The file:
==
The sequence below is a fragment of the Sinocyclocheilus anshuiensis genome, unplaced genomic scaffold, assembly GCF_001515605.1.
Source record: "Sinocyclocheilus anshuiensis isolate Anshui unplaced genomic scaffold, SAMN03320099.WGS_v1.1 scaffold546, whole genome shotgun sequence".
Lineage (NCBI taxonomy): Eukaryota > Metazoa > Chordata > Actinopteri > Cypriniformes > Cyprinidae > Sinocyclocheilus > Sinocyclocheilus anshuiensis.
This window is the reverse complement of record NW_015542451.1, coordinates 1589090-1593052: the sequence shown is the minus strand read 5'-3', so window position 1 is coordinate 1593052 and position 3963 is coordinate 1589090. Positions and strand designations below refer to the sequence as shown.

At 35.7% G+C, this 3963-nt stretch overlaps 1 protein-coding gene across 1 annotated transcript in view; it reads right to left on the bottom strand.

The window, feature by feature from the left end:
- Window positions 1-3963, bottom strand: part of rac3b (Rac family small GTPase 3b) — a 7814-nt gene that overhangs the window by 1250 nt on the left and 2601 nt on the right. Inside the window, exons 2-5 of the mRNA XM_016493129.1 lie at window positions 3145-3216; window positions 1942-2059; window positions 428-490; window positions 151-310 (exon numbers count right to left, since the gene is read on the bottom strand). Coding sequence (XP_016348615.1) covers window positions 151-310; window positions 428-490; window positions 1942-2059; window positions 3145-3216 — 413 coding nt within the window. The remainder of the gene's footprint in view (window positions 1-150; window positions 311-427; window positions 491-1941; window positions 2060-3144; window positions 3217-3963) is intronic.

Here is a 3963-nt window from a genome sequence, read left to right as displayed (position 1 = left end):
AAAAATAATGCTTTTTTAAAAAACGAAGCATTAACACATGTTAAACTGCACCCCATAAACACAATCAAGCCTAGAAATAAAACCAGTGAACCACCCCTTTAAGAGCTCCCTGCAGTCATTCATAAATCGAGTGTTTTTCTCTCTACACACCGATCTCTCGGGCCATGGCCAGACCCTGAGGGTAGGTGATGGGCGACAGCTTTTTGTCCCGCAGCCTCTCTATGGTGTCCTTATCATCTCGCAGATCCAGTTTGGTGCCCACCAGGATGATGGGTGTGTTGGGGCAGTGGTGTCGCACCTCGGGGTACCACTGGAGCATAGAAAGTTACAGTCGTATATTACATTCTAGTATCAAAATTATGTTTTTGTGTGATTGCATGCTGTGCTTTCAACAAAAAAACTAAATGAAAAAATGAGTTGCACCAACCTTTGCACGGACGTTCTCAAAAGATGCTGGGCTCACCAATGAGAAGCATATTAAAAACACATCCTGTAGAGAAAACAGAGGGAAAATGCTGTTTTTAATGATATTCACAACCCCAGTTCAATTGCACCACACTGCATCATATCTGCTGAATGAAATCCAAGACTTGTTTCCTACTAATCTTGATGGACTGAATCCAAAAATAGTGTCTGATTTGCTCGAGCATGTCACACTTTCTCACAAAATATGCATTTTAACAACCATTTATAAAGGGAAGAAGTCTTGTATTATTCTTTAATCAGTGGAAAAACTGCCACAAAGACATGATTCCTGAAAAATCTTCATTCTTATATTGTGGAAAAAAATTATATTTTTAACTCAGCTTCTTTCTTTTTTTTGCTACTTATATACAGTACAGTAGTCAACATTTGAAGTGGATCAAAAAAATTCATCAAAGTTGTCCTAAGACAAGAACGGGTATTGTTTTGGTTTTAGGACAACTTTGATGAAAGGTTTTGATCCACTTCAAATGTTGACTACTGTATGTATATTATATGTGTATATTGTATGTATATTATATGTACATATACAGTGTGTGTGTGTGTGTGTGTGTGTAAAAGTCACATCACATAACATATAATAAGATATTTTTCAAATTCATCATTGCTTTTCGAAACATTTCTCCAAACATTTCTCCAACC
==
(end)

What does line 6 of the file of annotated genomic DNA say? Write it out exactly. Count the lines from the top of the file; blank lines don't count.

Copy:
The window, feature by feature from the left end: